Page 7 - Scene Magazine 45-07 July 2020
P. 7

 The Way I’ve Scene I
  t
BY DENISE POYER
    was mesmerized by the color worn by the water. It was a particular blue that Binney and Smith has yet to ever come close to – even in their 152 Ultimate Crayon Collection it has yet to be du- plicated. It belongs only to nature. The sky, a gradient blue also unparalleled, was crisp and clean, and a ribbon of lush green trees divided the two. Stark white gulls soared gracefully over the lake in search of breakfast. Let’s face it. Seagulls are pretty much like rats with wings, but somehow their mournful cry is hypnotic and beautiful.
the water and up at the towers as we cross it, but I can’t, because I have to make sure that the Hub is only looking at road. I don’t want us falling over the edge and ending up on the evening news.
of bread to the starving sky rat. Within seconds, there was a whole parking lot full of gulls screaming at us, and they all wanted bread. I almost died, and the Hub just shook his head as we cut our lunch short and rode on to Curtis, which is our happy place.
In 1979, I had never been across “The Bridge” before, and it was so thrilling. We have been to Michigan’s upper peninsula many, many times since then, and like all true Michiganders,
I always love the first glimpse of the Mighty Mac as she rises up over I-75. Always impeccably kept, her white tow- ers and green decking and rails usher travelers into the land of relaxation. It
is where we go for what we call a “real vacation.” I would love looking out at
We stopped at a roadside park just outside of St. Ignace that first year to have our lunch, because the bridge was in full view. I was probably jabbering like a magpie. I know I was clicking away with my Kodak Instamatic cam- era, because I just could not get enough of that beautiful view. It was on that day I learned about the conniving nature of seagulls. Oddly enough, we were the only ones stopped at that scenic turnout.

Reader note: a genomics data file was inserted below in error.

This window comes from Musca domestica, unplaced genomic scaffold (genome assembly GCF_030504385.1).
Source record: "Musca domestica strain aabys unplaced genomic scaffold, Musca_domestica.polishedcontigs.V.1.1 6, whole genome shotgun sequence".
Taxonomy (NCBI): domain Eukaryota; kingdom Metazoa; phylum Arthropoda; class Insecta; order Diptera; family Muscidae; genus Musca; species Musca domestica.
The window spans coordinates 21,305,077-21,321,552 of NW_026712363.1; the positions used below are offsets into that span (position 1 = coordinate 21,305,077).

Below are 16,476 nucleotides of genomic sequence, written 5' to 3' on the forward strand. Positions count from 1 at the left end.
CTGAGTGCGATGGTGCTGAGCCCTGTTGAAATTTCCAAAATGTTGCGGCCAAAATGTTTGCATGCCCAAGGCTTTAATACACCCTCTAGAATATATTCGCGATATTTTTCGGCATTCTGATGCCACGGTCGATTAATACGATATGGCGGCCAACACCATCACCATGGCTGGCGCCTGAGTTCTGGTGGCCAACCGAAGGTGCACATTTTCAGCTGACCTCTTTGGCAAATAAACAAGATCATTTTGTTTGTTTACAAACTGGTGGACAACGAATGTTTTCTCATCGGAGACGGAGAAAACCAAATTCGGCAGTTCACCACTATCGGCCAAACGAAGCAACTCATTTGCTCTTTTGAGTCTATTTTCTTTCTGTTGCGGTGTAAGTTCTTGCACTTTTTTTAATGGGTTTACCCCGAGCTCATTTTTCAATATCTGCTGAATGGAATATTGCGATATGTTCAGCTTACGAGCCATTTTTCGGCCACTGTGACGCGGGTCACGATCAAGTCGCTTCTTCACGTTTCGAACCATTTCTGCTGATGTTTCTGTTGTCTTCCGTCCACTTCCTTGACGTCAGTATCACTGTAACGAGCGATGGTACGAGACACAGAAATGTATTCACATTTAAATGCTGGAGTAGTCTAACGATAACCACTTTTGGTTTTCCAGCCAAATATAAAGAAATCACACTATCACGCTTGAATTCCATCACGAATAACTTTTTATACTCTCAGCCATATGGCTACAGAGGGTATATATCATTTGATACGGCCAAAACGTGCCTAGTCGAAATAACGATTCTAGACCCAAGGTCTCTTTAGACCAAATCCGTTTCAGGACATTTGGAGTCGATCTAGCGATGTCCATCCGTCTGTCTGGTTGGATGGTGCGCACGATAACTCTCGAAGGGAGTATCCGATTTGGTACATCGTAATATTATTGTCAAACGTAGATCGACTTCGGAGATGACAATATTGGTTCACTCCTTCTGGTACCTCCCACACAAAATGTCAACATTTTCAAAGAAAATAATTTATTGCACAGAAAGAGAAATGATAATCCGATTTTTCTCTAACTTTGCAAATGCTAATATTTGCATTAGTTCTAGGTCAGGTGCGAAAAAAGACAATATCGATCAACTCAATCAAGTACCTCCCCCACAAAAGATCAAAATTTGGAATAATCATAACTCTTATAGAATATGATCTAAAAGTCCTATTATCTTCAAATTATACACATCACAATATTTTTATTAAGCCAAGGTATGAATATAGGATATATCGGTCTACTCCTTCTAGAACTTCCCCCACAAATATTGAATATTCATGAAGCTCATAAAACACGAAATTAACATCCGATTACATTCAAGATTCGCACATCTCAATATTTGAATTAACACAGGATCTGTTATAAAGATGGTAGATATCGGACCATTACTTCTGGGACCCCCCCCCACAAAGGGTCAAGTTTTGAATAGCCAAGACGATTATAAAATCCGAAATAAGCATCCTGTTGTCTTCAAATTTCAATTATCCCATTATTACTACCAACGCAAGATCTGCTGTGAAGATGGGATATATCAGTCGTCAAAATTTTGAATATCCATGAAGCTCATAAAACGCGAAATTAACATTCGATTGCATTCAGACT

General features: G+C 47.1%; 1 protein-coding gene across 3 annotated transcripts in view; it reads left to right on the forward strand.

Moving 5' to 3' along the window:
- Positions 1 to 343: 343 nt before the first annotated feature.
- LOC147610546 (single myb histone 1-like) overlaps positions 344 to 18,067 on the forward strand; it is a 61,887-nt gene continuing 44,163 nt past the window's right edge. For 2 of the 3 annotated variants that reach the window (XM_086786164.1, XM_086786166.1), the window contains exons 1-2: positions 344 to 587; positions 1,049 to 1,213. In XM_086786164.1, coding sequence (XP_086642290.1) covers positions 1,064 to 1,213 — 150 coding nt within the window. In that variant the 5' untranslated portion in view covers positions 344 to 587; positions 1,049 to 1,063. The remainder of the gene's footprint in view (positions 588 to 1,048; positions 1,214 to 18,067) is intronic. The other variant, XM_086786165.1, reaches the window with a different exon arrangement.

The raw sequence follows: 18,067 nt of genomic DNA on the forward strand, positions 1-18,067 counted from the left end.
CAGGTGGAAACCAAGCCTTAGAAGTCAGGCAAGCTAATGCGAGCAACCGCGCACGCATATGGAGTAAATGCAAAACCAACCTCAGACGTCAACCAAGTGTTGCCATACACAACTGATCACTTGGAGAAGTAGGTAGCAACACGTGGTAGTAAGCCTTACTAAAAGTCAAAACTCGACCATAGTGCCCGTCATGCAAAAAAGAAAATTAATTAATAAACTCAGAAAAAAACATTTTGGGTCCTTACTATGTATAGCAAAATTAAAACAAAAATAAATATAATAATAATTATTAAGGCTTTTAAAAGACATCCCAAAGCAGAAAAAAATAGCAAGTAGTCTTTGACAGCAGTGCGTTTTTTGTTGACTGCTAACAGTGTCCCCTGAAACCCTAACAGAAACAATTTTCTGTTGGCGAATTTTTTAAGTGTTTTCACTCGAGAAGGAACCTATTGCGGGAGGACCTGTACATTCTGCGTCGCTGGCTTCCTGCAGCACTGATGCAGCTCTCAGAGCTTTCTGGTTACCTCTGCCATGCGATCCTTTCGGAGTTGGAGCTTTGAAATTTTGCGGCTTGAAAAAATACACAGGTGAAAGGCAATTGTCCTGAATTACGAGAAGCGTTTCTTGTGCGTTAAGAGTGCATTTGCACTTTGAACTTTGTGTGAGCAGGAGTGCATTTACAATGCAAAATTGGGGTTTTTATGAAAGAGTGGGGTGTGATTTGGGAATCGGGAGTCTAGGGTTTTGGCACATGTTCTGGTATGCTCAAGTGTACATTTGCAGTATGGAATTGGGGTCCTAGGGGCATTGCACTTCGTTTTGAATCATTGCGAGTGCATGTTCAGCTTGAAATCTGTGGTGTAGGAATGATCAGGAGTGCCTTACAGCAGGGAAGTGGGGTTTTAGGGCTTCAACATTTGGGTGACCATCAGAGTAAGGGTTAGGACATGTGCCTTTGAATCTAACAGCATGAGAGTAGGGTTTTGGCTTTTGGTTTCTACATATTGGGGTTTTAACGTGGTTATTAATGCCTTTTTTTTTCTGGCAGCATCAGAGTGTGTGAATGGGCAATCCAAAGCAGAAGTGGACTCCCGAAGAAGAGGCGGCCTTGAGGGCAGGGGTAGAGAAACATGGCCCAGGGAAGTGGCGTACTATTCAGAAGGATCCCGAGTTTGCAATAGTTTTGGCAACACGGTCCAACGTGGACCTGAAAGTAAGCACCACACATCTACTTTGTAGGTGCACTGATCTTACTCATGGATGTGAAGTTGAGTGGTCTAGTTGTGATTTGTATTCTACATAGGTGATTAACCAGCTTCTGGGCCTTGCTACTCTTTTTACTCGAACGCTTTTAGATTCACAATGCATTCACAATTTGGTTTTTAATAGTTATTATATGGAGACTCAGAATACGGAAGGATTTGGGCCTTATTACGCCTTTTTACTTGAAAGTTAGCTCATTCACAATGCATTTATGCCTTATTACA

There are three small islands on the Big Manistique lake there, and two
of them are overrun by gulls. One of them has an understandably unoccupied house on it, and that thing is covered with gulls all Alfred Hitchcock-style, and I alternated between freaking out and taking pictures, because it was so eerie. The second island has no house, but from afar, its hundreds of birds in motion looked like a bubbling pot. The third island stands quiet and motion- less – kind of like that one dark house in every neighborhood that never hands out candy on Halloween. That island
is home to a bald eagle, and they leave him be, though I hear he loves gulls... I suspect he thinks they taste like chick- en. I was considering taking him a loaf of bread.
Our old
Bass Tracker
cut through the oft-present chop on Big Manistique Lake, and through eyes tightly squinted against the morning sun, I
guy’s beady eyes looked sad. He looked at the ground and then at us in alter- nating fashion. “Oh look, Tom! He’s hungry.” “Don’t do it,” The Hub replied dryly. “He’s starving,” I argued. “He just needs a little bread.” “I wouldn’t do that if I...” he replied with no chance to finish his sentence. I pitched a corner
Can You Say Ornithophobia?
Ready to stretch our legs after the 4.5 hour drive, we stood at the back of the truck and ate our sandwiches. There in front of us was a single seagull. I
am generally terrified of birds, but this
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